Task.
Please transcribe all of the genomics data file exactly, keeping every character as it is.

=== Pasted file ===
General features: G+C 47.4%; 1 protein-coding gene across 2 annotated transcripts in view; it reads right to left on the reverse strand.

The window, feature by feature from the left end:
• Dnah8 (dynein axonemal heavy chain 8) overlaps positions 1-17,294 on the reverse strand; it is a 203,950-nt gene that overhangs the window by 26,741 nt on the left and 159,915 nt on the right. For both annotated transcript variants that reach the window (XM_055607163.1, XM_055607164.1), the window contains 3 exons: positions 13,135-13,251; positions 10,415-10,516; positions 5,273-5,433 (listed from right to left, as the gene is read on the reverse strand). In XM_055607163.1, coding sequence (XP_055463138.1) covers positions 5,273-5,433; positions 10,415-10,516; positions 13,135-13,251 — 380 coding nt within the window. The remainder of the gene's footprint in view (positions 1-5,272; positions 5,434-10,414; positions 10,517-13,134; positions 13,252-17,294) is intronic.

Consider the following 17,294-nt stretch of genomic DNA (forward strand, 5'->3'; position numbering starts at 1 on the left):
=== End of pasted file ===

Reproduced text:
General features: G+C 47.4%; 1 protein-coding gene across 2 annotated transcripts in view; it reads right to left on the reverse strand.

The window, feature by feature from the left end:
• Dnah8 (dynein axonemal heavy chain 8) overlaps positions 1-17,294 on the reverse strand; it is a 203,950-nt gene that overhangs the window by 26,741 nt on the left and 159,915 nt on the right. For both annotated transcript variants that reach the window (XM_055607163.1, XM_055607164.1), the window contains 3 exons: positions 13,135-13,251; positions 10,415-10,516; positions 5,273-5,433 (listed from right to left, as the gene is read on the reverse strand). In XM_055607163.1, coding sequence (XP_055463138.1) covers positions 5,273-5,433; positions 10,415-10,516; positions 13,135-13,251 — 380 coding nt within the window. The remainder of the gene's footprint in view (positions 1-5,272; positions 5,434-10,414; positions 10,517-13,134; positions 13,252-17,294) is intronic.

Consider the following 17,294-nt stretch of genomic DNA (forward strand, 5'->3'; position numbering starts at 1 on the left):